FROM FUTURE, PART OF THE SHAPE THE FUTURE CAMPAIGN: AN INDEPENDENT EDUCATIONAL PUBLISHING MAGAZINE
Emirates Stadium: New goal for the Gunners
Engineers have made the Emirates Stadium a hit with fans and players, says Ian Liddell
Monday 04 December 2006
Whether it's Thierry Henry unleashing a volley from 30 yards, Freddie Ljungberg tearing down the wing or manager Arsène Wenger making frantic hand gestures from the touchline, they all need one thing: a stadium to do it in. Highbury had been their home since 1913 but, like a footballer in the twilight of his career, it was starting to get past its best. A new signing was needed.
The last edition of Future looked at the the pitch's reinforced natural grass, and now this article looks at the design and engineering of the stadium.
A WINNING FORMATION
The club's aim with Emirates Stadium was to create fantastic facilities for fans and players alike. Views had to be uninterrupted from all 60,000 seats, the turf had to equal the quality of Highbury's notoriously good playing surface and the fans' experience, through creating a great atmosphere in the stands, had to be one of the very best in the Premiership. Along with these demands, the host of other services that fans require - from comfortable seating and catering to communications and crowd safety - all had to be of the highest quality.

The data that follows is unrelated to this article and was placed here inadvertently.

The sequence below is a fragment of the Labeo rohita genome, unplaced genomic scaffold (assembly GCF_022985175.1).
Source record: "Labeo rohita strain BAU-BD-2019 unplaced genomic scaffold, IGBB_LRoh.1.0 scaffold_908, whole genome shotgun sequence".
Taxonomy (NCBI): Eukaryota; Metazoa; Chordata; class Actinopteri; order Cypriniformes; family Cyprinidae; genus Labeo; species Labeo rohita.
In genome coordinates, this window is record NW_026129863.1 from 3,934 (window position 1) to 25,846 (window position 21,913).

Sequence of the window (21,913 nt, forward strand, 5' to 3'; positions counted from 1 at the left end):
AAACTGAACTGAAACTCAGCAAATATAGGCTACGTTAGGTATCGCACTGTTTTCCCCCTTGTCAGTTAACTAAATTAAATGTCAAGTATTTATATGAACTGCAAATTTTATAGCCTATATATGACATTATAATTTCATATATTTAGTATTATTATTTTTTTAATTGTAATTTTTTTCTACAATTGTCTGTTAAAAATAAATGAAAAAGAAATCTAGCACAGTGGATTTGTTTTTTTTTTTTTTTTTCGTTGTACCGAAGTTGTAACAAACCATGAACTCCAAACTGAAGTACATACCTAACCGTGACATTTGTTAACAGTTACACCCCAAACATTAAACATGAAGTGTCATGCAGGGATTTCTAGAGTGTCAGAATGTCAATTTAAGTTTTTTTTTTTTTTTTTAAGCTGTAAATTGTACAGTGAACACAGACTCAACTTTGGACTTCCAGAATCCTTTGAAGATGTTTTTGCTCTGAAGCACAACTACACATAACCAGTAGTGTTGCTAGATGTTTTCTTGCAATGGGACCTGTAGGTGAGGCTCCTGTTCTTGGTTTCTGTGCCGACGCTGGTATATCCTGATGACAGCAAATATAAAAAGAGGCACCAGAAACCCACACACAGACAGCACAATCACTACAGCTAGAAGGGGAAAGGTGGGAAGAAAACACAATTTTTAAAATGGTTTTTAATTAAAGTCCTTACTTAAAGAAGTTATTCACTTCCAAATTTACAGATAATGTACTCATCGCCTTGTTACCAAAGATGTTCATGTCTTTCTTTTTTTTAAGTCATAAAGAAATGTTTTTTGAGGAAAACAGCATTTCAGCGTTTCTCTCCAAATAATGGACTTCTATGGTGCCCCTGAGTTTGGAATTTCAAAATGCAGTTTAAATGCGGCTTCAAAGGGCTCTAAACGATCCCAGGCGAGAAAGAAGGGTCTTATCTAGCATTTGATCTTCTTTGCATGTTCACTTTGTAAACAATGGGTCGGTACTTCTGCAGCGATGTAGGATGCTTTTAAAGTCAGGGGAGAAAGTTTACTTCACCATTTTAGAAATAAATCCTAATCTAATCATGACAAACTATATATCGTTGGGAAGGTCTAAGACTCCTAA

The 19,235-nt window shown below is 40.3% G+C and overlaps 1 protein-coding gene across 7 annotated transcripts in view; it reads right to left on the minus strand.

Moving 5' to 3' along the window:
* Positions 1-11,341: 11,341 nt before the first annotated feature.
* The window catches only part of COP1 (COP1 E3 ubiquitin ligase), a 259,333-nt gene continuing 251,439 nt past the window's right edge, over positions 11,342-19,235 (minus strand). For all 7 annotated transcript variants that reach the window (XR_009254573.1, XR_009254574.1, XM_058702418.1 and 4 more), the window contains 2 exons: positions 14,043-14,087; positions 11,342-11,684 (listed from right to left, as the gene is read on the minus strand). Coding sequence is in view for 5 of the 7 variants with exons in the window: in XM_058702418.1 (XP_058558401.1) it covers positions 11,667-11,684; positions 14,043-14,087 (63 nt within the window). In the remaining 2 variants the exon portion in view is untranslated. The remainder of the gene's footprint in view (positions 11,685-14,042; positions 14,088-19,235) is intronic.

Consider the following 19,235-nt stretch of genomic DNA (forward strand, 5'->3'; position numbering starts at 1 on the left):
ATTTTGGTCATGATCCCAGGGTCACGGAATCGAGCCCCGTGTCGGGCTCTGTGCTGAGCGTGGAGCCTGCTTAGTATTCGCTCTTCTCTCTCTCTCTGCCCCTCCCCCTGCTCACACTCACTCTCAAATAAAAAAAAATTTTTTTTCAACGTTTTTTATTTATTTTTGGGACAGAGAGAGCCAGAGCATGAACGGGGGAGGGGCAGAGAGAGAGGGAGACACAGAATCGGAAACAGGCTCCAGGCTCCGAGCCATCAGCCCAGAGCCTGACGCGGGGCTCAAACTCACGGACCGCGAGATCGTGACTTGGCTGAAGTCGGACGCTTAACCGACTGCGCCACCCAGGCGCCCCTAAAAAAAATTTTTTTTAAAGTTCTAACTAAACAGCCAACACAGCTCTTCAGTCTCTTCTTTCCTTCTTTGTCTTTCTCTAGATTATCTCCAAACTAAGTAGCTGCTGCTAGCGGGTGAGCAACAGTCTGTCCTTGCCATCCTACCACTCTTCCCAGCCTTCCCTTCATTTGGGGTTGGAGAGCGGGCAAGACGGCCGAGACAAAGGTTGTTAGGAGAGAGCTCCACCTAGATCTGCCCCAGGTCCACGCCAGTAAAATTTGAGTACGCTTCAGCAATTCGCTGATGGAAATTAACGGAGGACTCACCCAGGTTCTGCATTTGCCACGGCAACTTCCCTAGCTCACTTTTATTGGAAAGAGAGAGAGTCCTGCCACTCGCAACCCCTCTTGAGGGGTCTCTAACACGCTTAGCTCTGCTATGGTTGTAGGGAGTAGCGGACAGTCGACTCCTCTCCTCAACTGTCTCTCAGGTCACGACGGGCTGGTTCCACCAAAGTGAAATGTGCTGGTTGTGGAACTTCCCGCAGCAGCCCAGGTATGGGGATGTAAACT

Ensuring all these targets were met is the job of engineers. Working closely with the architects at HOK sport, Buro Happold's team of engineers spent six years developing the design to incorporate the club's requirements. Doing so within the available space, budget and the immovable deadline - the beginning of the 2006-07 Premiership season - all presented significant challenges.
For example, the Emirates Stadium site is triangular, with railway lines on two sides and housing on the third. As a result, the stadium is oval so that it can fit snugly into the triangle, pushed right up into the sharp end. A bigger, rectangular design would just not have fit.
Similarly, the local council put a 34m limit on the height of the stadium so the stadium bowl is very compact, sitting comparatively low among the surrounding housing. Arsenal's new home is almost hidden until you cross a footbridge and arrive at the raised plaza surrounding it.
THE PERFECT PITCH
One of the most striking and distinctive features of Emirates Stadium is its inward-sloping roof, which serves several purposes. As well as providing cover and good views with no obstructions for fans, the downward slope helps to trap the roar of the crowd, so heightening the drama and atmosphere in the stands.
The design also aids turf growth; an ongoing problem when the pitch is enclosed by a bowl-shaped stadium. Good growth requires water, wind and sunshine in the right mix, as well as the correct soil, drainage, fertilisers and maintenance.
The factors that can be controlled by the stadium designers are sunlight and wind. In order to maximise natural light on the pitch, the roof cladding is fixed to the underside of the steelwork and, together with the downward slope, this lowers the level of the roof opening, thus maximising the amount of sky the pitch is exposed to.